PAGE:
The U.S. District Court for the Eastern District of Pennsylvania recently dismissed Pennsylvania Corrupt Organizations Act claims against an investor and its affiliate for their involvement with high-interest consumer loans made to Pennsylvania residents over the Internet.
The Pennsylvania Attorney General filed suit alleging that the investor defendants, along with their lender co-defendants, violated the Act by engaging in a scheme to circumvent a different Pennsylvania law—the Loan Interest and Protection Law, which prohibits lenders who are not licensed under the Consumer Discount Company Act from charging interest in excess of 6% per year on loans under $50,000. To do so, the state alleged the defendants established an agreement with First Bank of Delaware, whereby the bank acted as the nominal lender while the defendants were the de facto lenders in charge of loan marketing, funding, and collecting. Because the bank is FDIC-regulated, the state laws would be pre-empted and be inapplicable under this structure. This structure was derogatorily referred to as a “rent-a-bank” structure. The investor defendant provided over $90 million for loan funding in exchange for a fixed 20% return, and formed its affiliate to purchase participation interests in the loans.
Due to regulatory pressure, the defendants ended their agreement with the bank, and entered into a separate agreement with Native American tribes under the theory that the loans would be exempt from the state law based on tribal sovereign immunity, derogatorily referred to as a “rent-a-tribe” structure. The state alleged that defendants had more involvement with the “rent-a-tribe” scheme than with the “rent-a-bank” scheme, which included: (i) participating in the scheme’s design and direction, including development and maintenance of the finance and contractual structures; (ii) determining lending volume based on its own risk tolerance; (iii) closely monitoring the regulatory landscape; and (iv) restricting origination practices when banks expressed concern that federal regulation prohibited them from processing loan customers’ ACH payments.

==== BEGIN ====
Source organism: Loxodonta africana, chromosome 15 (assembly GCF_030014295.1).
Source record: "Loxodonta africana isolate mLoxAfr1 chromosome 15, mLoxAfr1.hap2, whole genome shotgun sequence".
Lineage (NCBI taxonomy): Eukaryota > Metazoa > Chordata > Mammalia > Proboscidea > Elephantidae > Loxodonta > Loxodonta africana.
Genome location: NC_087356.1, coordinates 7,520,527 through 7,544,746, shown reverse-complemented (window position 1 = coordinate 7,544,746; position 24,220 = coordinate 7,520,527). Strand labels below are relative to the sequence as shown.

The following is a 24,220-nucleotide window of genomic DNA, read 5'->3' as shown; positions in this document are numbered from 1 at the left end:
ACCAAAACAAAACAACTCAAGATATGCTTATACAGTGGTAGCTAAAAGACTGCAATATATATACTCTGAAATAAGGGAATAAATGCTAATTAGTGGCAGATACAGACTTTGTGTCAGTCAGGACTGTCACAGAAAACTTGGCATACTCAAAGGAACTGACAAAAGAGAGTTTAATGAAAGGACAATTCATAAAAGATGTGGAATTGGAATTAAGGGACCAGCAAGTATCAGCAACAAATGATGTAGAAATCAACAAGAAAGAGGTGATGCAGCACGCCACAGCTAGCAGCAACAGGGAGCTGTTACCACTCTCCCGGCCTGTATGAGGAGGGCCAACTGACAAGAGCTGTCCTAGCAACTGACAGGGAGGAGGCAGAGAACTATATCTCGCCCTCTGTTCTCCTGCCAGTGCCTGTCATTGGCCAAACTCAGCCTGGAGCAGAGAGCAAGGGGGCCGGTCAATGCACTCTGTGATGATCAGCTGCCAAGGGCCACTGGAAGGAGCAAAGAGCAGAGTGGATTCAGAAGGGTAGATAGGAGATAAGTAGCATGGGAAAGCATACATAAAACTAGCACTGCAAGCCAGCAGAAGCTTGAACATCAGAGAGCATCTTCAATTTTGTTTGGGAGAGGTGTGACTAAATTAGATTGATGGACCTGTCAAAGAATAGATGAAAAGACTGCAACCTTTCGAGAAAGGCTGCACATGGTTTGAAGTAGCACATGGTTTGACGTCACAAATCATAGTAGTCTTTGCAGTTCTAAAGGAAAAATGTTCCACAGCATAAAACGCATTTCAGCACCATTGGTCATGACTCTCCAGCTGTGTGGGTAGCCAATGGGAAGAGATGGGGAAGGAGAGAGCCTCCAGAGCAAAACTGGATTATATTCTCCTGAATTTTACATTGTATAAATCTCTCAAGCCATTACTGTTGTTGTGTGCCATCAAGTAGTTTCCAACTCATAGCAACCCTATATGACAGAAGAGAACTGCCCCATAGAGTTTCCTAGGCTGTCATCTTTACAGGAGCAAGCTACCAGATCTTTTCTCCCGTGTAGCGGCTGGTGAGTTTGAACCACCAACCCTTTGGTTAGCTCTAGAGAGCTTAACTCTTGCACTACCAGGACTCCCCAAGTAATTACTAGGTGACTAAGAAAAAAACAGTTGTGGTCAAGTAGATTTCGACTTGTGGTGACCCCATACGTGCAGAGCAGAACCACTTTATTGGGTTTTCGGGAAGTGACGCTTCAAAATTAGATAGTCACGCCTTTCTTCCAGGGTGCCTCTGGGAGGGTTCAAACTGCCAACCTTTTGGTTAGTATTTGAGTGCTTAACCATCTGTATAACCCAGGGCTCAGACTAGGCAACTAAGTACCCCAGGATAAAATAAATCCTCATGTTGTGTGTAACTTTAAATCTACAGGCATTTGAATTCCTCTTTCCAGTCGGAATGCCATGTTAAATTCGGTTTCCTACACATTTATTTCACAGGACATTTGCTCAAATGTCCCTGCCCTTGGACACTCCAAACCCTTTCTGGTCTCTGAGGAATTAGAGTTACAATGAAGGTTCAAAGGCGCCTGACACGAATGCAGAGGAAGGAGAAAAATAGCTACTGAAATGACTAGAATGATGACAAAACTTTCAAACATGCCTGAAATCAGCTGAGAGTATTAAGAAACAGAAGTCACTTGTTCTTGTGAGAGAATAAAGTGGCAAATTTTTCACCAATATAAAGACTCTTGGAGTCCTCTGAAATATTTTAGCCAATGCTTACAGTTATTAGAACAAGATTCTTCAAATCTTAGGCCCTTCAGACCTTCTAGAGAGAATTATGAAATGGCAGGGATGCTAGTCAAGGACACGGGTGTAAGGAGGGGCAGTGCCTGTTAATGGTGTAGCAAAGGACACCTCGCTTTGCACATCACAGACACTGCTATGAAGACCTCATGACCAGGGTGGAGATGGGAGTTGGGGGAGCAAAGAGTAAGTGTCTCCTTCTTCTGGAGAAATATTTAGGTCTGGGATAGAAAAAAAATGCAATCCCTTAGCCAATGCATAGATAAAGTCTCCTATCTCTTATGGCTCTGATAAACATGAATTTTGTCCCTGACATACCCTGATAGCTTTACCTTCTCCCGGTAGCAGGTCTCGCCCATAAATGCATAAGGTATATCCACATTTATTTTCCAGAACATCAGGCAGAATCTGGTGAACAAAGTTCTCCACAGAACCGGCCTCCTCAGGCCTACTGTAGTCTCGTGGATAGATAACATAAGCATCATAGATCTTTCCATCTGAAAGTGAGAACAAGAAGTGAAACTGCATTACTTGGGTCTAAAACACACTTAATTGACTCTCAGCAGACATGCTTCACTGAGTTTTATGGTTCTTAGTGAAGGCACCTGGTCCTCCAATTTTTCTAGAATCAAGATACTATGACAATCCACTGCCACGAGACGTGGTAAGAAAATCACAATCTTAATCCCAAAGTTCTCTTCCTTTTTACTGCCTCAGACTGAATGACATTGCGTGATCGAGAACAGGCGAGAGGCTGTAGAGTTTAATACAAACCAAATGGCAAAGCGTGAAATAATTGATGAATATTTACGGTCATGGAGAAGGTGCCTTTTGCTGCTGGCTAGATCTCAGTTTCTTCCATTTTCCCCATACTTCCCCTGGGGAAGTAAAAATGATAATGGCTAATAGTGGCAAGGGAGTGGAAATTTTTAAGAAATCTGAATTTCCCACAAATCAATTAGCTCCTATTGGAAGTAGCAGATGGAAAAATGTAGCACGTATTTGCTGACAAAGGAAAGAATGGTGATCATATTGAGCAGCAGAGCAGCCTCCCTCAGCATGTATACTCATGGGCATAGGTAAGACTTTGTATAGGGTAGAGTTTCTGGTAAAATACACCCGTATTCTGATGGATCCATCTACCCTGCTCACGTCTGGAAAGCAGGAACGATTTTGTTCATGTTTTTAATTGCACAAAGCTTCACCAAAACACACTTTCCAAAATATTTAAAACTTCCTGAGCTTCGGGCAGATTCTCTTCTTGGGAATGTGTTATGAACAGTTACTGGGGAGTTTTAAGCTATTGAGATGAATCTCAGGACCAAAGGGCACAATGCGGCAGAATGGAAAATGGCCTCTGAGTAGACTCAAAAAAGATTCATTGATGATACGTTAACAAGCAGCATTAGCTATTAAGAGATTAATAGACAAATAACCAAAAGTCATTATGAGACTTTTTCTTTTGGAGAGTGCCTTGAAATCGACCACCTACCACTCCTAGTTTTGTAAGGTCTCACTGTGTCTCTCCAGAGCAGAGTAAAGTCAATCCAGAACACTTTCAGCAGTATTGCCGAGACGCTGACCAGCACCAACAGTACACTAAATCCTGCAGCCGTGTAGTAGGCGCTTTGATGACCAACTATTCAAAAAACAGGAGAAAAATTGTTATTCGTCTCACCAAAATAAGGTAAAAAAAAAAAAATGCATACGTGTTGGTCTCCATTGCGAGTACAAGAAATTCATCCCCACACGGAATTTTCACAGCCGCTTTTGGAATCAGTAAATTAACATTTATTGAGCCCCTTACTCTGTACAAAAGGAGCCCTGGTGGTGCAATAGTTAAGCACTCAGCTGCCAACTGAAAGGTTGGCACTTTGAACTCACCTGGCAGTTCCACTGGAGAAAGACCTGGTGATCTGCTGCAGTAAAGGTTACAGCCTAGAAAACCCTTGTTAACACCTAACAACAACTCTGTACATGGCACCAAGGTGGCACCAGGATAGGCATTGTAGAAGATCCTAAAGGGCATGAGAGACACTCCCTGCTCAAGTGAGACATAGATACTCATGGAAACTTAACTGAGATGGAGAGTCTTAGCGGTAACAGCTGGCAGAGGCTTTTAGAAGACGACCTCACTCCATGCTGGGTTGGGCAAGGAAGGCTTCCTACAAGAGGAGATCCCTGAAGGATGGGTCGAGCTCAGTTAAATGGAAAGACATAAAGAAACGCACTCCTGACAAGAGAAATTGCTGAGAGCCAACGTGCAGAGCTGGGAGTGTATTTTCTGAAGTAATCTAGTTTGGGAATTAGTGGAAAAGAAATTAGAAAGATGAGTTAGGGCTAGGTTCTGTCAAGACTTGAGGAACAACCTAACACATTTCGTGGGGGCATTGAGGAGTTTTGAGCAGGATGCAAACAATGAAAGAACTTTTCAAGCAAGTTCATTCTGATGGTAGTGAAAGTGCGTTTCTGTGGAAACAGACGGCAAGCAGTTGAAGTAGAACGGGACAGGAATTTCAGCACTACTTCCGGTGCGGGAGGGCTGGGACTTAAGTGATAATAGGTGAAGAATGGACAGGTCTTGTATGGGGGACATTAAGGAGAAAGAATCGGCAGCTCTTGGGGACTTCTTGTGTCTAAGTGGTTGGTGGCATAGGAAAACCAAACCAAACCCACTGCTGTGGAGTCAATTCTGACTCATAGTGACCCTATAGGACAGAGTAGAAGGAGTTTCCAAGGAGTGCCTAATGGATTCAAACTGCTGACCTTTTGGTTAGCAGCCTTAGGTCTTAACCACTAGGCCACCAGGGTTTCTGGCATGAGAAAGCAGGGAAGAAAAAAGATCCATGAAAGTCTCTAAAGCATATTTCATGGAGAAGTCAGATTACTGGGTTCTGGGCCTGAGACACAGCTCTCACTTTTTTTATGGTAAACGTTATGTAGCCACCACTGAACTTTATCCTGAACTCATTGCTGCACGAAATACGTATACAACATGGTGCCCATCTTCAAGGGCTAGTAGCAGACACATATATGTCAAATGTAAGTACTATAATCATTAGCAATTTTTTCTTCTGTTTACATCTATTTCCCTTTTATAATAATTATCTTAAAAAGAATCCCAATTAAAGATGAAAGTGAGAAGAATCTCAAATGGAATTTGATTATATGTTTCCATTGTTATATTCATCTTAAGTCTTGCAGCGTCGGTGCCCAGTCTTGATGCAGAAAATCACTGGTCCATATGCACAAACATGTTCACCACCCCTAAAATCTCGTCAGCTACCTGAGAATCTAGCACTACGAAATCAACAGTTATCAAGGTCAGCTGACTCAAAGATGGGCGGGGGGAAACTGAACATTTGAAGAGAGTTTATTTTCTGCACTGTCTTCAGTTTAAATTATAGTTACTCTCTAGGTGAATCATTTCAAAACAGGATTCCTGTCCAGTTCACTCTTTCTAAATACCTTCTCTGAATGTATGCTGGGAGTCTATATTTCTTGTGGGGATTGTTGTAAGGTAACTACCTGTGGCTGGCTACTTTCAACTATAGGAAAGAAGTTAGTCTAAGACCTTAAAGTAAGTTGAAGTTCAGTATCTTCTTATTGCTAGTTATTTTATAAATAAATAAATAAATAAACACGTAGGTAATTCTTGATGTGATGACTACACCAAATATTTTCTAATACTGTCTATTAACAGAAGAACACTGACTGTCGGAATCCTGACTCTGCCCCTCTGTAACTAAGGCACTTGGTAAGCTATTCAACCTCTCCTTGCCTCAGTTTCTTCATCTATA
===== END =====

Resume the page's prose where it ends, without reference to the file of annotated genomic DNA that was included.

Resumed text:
Defendants moved to dismiss the claims relating to their “rent-a-bank” (but not “rent-a-tribe”) scheme involvement for lack of personal jurisdiction and failure to state a claim. The Court found that personal jurisdiction existed because Defendants’ activities, although performed outside of Pennsylvania, were purposely directed at Pennsylvania residents and the litigation resulted from alleged injuries arising from those activities. The Court dismissed the claims regarding the bank agreement because the allegations showed nothing more than that Defendants acted as passive investors, whereas the allegations regarding the tribal agreement demonstrated active participation in the management of the lending business. The claims regarding the tribal agreement remain.
The case is Pennsylvania v. Think Finance, Inc., et al, Civil Action No. 14-cv-7139.